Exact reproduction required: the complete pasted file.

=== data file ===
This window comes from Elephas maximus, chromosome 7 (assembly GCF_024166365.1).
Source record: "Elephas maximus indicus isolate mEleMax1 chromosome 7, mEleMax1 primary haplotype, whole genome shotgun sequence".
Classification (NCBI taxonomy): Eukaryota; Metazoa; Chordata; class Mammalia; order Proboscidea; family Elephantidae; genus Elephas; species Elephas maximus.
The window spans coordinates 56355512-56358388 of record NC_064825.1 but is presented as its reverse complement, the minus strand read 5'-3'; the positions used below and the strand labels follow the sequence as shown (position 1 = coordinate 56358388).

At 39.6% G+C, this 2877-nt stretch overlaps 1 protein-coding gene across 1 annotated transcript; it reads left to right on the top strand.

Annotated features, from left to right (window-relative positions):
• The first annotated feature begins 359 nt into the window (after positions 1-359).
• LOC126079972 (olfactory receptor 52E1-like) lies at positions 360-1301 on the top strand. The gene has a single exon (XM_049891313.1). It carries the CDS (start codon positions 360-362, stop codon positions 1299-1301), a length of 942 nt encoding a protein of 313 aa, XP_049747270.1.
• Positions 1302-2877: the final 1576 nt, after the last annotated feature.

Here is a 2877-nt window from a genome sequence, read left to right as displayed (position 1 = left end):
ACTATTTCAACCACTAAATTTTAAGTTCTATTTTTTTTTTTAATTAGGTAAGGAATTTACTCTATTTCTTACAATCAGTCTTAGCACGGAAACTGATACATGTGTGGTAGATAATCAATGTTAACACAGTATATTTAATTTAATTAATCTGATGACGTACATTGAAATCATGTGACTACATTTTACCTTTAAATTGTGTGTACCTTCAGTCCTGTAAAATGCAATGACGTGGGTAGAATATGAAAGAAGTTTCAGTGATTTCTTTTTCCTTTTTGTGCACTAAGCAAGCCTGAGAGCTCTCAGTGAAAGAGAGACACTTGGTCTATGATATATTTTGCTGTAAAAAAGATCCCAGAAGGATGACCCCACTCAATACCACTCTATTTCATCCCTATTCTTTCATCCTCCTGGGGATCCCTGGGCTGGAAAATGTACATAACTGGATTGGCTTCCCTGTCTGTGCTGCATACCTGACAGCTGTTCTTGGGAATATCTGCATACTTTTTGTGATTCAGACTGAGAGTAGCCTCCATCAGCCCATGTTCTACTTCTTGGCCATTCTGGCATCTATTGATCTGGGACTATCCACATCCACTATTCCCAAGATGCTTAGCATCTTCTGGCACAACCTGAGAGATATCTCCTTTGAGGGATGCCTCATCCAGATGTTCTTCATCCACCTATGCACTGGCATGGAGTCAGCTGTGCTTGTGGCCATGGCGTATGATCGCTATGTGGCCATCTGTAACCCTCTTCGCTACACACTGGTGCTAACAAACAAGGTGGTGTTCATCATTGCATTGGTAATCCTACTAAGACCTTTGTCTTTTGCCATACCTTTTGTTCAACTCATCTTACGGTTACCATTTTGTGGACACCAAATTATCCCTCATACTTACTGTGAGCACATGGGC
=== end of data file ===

This window comes from Elephas maximus, chromosome 7 (assembly GCF_024166365.1).
Source record: "Elephas maximus indicus isolate mEleMax1 chromosome 7, mEleMax1 primary haplotype, whole genome shotgun sequence".
Classification (NCBI taxonomy): Eukaryota; Metazoa; Chordata; class Mammalia; order Proboscidea; family Elephantidae; genus Elephas; species Elephas maximus.
The window spans coordinates 56355512-56358388 of record NC_064825.1 but is presented as its reverse complement, the minus strand read 5'-3'; the positions used below and the strand labels follow the sequence as shown (position 1 = coordinate 56358388).

At 39.6% G+C, this 2877-nt stretch overlaps 1 protein-coding gene across 1 annotated transcript; it reads left to right on the top strand.

Annotated features, from left to right (window-relative positions):
• The first annotated feature begins 359 nt into the window (after positions 1-359).
• LOC126079972 (olfactory receptor 52E1-like) lies at positions 360-1301 on the top strand. The gene has a single exon (XM_049891313.1). It carries the CDS (start codon positions 360-362, stop codon positions 1299-1301), a length of 942 nt encoding a protein of 313 aa, XP_049747270.1.
• Positions 1302-2877: the final 1576 nt, after the last annotated feature.

Here is a 2877-nt window from a genome sequence, read left to right as displayed (position 1 = left end):
ACTATTTCAACCACTAAATTTTAAGTTCTATTTTTTTTTTTAATTAGGTAAGGAATTTACTCTATTTCTTACAATCAGTCTTAGCACGGAAACTGATACATGTGTGGTAGATAATCAATGTTAACACAGTATATTTAATTTAATTAATCTGATGACGTACATTGAAATCATGTGACTACATTTTACCTTTAAATTGTGTGTACCTTCAGTCCTGTAAAATGCAATGACGTGGGTAGAATATGAAAGAAGTTTCAGTGATTTCTTTTTCCTTTTTGTGCACTAAGCAAGCCTGAGAGCTCTCAGTGAAAGAGAGACACTTGGTCTATGATATATTTTGCTGTAAAAAAGATCCCAGAAGGATGACCCCACTCAATACCACTCTATTTCATCCCTATTCTTTCATCCTCCTGGGGATCCCTGGGCTGGAAAATGTACATAACTGGATTGGCTTCCCTGTCTGTGCTGCATACCTGACAGCTGTTCTTGGGAATATCTGCATACTTTTTGTGATTCAGACTGAGAGTAGCCTCCATCAGCCCATGTTCTACTTCTTGGCCATTCTGGCATCTATTGATCTGGGACTATCCACATCCACTATTCCCAAGATGCTTAGCATCTTCTGGCACAACCTGAGAGATATCTCCTTTGAGGGATGCCTCATCCAGATGTTCTTCATCCACCTATGCACTGGCATGGAGTCAGCTGTGCTTGTGGCCATGGCGTATGATCGCTATGTGGCCATCTGTAACCCTCTTCGCTACACACTGGTGCTAACAAACAAGGTGGTGTTCATCATTGCATTGGTAATCCTACTAAGACCTTTGTCTTTTGCCATACCTTTTGTTCAACTCATCTTACGGTTACCATTTTGTGGACACCAAATTATCCCTCATACTTACTGTGAGCACATGGGC